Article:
In May 1910, Sergei Mikhailovich Prokudin-Gorskii (1863–1944) photographed in the Ostashkov area of Tver Province. This view is taken near the point where the small stream of the Volga flows into Lake Sterzh. Some 12 kilometers in length, Lake Sterzh is considered one of the primary sources of the Volga River, beginning a course that in the early 20th century extended for some 3,690 kilometers to the Caspian Sea. Until the end of the 15th century, this area was an important part of the medieval principality of Velikiy Novgorod, with uneven terrain that could be easily fortified and a water network that gave access to vast territory. In the distance are wooden houses and sheds of a group of hamlets around the village of Kokovkino. The hill slopes are covered with plowed fields. During this time of year the lake level is at its height, as indicated by isolated stands of trees surrounded by water. Prokudin-Gorskii used a special color photography process to create a visual record of the Russian Empire. Some of Prokudin-Gorskii’s photographs date from about 1905, but the bulk of his work is from between 1909 and 1915, when, with the support of Tsar Nicholas II and the Ministry of Transportation, he undertook extended trips through many different parts of the empire.
Title in Original Language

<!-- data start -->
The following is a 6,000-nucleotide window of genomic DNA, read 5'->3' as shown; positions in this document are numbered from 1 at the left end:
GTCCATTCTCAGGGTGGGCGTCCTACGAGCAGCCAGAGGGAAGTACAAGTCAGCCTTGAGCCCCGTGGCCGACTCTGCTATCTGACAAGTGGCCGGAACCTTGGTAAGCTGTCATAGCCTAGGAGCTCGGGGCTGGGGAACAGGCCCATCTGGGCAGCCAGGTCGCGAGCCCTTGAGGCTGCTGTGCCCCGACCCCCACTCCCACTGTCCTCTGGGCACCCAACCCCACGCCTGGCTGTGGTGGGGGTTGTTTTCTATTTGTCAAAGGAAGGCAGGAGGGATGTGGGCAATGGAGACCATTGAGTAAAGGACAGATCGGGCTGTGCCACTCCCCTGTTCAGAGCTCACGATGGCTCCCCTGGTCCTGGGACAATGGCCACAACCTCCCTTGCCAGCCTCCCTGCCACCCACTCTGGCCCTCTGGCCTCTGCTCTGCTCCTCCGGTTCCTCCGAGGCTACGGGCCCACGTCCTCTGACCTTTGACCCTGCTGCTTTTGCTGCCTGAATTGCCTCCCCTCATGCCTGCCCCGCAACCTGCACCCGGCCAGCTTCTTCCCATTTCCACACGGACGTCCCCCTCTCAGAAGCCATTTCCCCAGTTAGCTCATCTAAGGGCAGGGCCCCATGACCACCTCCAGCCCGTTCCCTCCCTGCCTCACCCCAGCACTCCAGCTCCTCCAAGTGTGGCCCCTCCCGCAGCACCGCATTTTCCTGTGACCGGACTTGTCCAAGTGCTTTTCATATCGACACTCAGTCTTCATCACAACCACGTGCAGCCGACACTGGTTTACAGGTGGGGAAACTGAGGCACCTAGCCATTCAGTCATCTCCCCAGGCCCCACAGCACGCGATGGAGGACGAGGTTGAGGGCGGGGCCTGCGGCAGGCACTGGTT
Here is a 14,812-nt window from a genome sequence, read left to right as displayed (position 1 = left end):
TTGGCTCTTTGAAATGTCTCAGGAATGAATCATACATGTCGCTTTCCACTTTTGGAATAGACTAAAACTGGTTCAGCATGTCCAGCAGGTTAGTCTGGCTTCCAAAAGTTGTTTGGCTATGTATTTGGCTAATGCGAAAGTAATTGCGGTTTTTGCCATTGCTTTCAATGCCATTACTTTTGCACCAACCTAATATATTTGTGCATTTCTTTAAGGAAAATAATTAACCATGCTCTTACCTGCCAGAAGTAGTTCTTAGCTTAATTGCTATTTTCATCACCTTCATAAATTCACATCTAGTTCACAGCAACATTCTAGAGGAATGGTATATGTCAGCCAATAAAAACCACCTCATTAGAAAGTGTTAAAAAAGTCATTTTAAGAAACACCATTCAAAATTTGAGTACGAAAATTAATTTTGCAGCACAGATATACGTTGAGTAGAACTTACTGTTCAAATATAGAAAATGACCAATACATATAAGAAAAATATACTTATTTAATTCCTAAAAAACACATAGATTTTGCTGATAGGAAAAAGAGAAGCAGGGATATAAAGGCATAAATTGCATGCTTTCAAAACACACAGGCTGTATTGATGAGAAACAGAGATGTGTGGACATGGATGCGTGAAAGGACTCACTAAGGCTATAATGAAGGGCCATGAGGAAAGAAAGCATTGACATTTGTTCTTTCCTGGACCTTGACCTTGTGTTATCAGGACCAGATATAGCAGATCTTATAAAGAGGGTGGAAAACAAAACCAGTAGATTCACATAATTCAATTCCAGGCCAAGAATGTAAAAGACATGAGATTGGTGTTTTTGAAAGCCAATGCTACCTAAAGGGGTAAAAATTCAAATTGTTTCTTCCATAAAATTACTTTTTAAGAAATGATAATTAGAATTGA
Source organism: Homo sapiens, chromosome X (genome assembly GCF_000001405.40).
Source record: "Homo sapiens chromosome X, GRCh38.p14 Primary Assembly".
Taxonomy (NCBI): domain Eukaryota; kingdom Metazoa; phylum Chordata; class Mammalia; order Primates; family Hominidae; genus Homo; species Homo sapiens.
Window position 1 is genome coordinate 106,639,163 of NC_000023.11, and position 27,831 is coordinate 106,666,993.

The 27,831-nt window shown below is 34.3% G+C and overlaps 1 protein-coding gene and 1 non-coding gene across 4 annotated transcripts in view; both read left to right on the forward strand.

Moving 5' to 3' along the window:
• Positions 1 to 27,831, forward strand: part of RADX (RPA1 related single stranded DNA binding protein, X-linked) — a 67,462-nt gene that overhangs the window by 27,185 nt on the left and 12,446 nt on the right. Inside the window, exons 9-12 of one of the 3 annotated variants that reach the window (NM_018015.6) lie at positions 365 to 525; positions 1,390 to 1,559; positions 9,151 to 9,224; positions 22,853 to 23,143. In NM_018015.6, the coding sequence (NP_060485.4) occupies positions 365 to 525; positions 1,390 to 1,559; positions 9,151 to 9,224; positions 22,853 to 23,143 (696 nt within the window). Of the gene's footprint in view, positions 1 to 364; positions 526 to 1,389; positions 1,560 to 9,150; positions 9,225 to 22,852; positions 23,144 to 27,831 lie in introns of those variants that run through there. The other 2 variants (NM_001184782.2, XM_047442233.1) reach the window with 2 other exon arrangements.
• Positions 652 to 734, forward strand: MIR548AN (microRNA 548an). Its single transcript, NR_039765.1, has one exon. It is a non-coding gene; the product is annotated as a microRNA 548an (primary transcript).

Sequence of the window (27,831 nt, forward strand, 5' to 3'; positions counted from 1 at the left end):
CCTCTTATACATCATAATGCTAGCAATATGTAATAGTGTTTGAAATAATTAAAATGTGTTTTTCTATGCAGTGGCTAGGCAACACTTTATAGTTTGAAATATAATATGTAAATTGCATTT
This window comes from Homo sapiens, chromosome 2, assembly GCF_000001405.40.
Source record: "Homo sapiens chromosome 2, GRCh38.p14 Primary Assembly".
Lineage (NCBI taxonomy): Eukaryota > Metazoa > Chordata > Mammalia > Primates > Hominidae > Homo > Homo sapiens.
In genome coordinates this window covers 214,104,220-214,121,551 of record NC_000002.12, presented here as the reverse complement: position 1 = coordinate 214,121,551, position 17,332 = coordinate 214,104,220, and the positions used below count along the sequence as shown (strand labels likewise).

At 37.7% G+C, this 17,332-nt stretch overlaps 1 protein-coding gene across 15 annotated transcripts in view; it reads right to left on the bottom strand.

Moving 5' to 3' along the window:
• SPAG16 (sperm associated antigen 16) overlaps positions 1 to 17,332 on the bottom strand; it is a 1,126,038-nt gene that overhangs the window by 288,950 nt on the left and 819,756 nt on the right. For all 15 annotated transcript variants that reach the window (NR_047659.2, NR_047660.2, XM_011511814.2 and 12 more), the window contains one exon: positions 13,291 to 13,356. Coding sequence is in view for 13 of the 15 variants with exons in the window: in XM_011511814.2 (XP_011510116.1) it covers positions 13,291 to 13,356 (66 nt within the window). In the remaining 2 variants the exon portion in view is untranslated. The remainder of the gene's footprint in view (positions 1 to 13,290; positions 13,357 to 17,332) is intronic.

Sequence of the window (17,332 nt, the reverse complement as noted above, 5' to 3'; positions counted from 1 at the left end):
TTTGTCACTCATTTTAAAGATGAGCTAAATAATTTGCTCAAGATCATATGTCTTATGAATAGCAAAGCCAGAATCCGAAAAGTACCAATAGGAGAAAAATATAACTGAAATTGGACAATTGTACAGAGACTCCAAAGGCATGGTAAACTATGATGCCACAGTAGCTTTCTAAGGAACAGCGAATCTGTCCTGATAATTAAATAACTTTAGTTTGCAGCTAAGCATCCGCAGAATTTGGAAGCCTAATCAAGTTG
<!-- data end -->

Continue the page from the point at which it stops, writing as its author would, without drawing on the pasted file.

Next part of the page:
Type of Item
Glass negative (presented as a digital color composite)
- Prokudin-Gorskii’s photographic work survives primarily in two forms: 1,901 black-and-white triple-frame glass plate negatives, made with color separation filters, which Prokudin-Gorskii used to make color prints and lantern slides; and 12 albums of sepia-tone prints, made from the glass negatives, which Prokudin-Gorskii compiled as a record of his travels and studies. The Library of Congress purchased the glass plate negatives and the albums from the Prokudin-Gorskii family in 1948. In 2004, the Library of Congress had digital color composites made from all the surviving glass negatives using a software algorithm to automatically align the color components. As with most historical photographs, title and subject identifications are corrected and enhanced through new research. Current information on the collection is at http://www.loc.gov/pictures/collection/prok/.
Last updated: October 3, 2016